Back on the subject of regulators, if we don't have the FT242RL on board, we will need a 3V3 regulator.  My thought is to just have a 3V3 regulator, regardless.  A 250mA LDO should do the trick.

Also, I was thinking of this:

1) Standard 2.1mm Jack, with protection diode.
2) 2 pin header (JST?) for battery connection (i.e. 6V or better) bypassing the protection diode.

This way you can run the board by supplying 6V via the battery connector to a LM1084 (or similar) and you can get 2A output.

Though, a buck/boost would be nice to put on there.  Then you could also run the board from 4.5V (or even 3.0V!) if you want.  Kind of a tough call.  I think the linear regulator will be a better choice in the long run.  (Can make an external boost regulator board to apply to the 5V input maybe?)

Thoughts?

b
 
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Reply #6 - 11/11/10 at 09:30:38

mowcius   Offline
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Quote:
Regulator - the biggest problems with using a buck/boost regulator are the cost and the real estate taken up by the other components for the switcher (i.e. inductor, mostly).  I'm leaning towards an LDO linear regulator.

Yeah but as presumably it would be onboard when you buy it you could make it some tiny surface mount components.

Doing it all surface mount, you could fit it all into the space of a typical cheapo 7805.

Quote:
we will need a 3V3 regulator.  My thought is to just have a 3V3 regulator, regardless.  A 250mA LDO should do the trick.

250mA sounds fine. Again it can be something tiny.

Not sure I'd go with 2A, seems a bit ott, I would have thought 1A would be plenty although I may be wrong, what's the price difference?

Mowcius
 

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Reply #7 - 11/11/10 at 16:38:55

bhagman   Offline
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mowcius wrote on 11/11/10 at 09:30:38:
Yeah but as presumably it would be onboard when you buy it you could make it some tiny surface mount components.

Doing it all surface mount, you could fit it all into the space of a typical cheapo 7805.

... well, not for running at 5V @ 2A+.  The coil is the problem.  This point is moot, though, since we aren't that hard-up for space.

After looking into it some more, I think the cost is actually going to be the prohibiting factor (~$5 per switcher @ 100Qty, and that doesn't include the other components - ~$1 for 2-6A rated coil).  If anyone has a good reference design/line on parts that could sway me to go with the switcher, let me know.

The 2 amps I was referring to in the last post is the maximum that the 1084 regulator would provide @ 6V input.  The 1084 can provide up to 5A regulated (@ above 6.5V).

So I am thinking this:

Just go with the "good ol'" 7805 @ 1A (nice and cheap).  The 1084 is still more expensive (almost $3 @ 100Qty), nice LDO and all, but the benefits don't outweigh the costs.

Thoughts?

b
 
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Reply #8 - 12/09/10 at 19:21:47

bhagman   Offline
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So, decisions are below:

New board name: Wiring S (ATmega324P/644P/1284P based)
5.0V Regulator: 7805 or similar, min 2V drop-out, min 500 mA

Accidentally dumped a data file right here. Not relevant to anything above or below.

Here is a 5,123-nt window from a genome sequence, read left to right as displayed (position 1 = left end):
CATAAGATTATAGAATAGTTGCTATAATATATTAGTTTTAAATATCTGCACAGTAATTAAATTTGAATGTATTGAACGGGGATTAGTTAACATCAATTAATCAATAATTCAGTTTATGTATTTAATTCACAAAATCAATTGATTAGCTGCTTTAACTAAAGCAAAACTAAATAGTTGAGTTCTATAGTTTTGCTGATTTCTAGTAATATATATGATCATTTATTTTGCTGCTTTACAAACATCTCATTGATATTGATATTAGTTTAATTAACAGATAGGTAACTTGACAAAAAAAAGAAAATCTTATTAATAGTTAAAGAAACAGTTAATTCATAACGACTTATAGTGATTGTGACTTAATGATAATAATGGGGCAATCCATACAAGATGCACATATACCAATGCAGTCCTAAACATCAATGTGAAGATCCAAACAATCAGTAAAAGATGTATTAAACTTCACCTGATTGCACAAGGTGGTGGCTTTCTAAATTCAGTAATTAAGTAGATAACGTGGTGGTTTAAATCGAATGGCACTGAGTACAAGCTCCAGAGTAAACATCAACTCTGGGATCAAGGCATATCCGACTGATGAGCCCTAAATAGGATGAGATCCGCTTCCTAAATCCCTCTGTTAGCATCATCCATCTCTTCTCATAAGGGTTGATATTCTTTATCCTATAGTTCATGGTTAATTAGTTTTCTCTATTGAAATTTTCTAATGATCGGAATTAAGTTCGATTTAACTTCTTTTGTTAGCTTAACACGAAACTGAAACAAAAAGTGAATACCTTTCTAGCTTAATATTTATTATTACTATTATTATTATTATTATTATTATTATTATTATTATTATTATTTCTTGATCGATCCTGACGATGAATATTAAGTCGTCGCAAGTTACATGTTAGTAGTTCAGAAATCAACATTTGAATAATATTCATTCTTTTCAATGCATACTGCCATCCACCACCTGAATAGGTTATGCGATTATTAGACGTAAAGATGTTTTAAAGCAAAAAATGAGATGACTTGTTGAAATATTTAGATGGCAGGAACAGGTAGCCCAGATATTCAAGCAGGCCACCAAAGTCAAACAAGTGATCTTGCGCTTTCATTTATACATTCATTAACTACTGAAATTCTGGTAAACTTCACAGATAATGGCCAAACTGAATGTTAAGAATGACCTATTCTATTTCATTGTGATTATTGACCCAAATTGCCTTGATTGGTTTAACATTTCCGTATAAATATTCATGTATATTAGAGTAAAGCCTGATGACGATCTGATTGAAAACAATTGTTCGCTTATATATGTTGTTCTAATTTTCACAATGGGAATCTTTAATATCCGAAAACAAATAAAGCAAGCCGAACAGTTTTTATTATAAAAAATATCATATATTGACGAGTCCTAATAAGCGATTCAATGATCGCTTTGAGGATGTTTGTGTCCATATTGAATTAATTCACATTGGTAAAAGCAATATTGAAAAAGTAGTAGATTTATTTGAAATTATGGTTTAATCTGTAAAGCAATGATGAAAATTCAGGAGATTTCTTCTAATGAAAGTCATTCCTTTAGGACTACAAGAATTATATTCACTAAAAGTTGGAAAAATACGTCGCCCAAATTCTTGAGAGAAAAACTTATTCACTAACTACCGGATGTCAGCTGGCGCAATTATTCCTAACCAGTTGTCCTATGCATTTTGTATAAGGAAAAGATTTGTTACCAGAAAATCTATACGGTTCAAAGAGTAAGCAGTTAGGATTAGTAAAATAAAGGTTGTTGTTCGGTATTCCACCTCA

3.3V Regulator: LP2992 or similar, min 200 mA
FT232RL USB optional
FTDI USB to Serial cable compatible header as option to USB
USB B Connector only

If you have anything to add, do it soon.

b


 
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Reply #9 - 12/09/10 at 19:49:57

mowcius   Offline
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Quote:
USB B Connector only

Can't you add the pads for the mini B connector then?

I'd have thought you might as well as it aint gonna cost any more Cheesy
 

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Reply #10 - 12/09/10 at 20:42:14

bhagman   Offline
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2 thoughts:

1) As you've mentioned before, and I have to agree, the mini B connector is not nearly as durable as the standard B connector.

2) Unless there is an overwhelming amount of support for the mini B, there is no reason to have an option for the mini B on the board, since producing a different board with only a different connector just makes production more complex.

Convince me otherwise Smiley

b
 
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Reply #11 - 12/09/10 at 21:54:33

mowcius   Offline
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As I had forgotten about the 'other' header I am happy with the USB B only owing to the complex nature of trying to fit both in.

I personally don't like mini USB B so much as I have managed to break one. Never broken a USB B!

Mowcius
 

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Reply #12 - 12/10/10 at 23:33:38

bhagman   Offline
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Ok, schematic complete.  Part placement complete.

Please have a look, review and yell at me if you think something should be changed.

...
Wiring-S-V10-Schematic by Rogue Robotics, on Flickr

...
Wiring-S-V10-FTDI-Option-Various-Headers-2 by Rogue Robotics, on Flickr

...
Wiring-S-V10-FTDI-Option-Various-Headers-1 by Rogue Robotics, on Flickr

...
Wiring-S-V10-Cable-Option-1 by Rogue Robotics, on Flickr

...
Wiring-S-V10-FTDI-Option-1 by Rogue Robotics, on Flickr

b
 
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Reply #13 - 12/11/10 at 09:27:59

mowcius   Offline
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For once, I can't think of anything wrong with that Cheesy

I'm trying to decide if I like that reset switch or not though :p
 

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Reply #14 - 12/11/10 at 23:08:11

mga   Offline
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Is the idea to choose from female, male, screw headers? I notice you use all three in the 3D example. My vote would go for the male. There is convenience when having females to just put the cable in but later it can become a mess when you want to "go pro" with the project.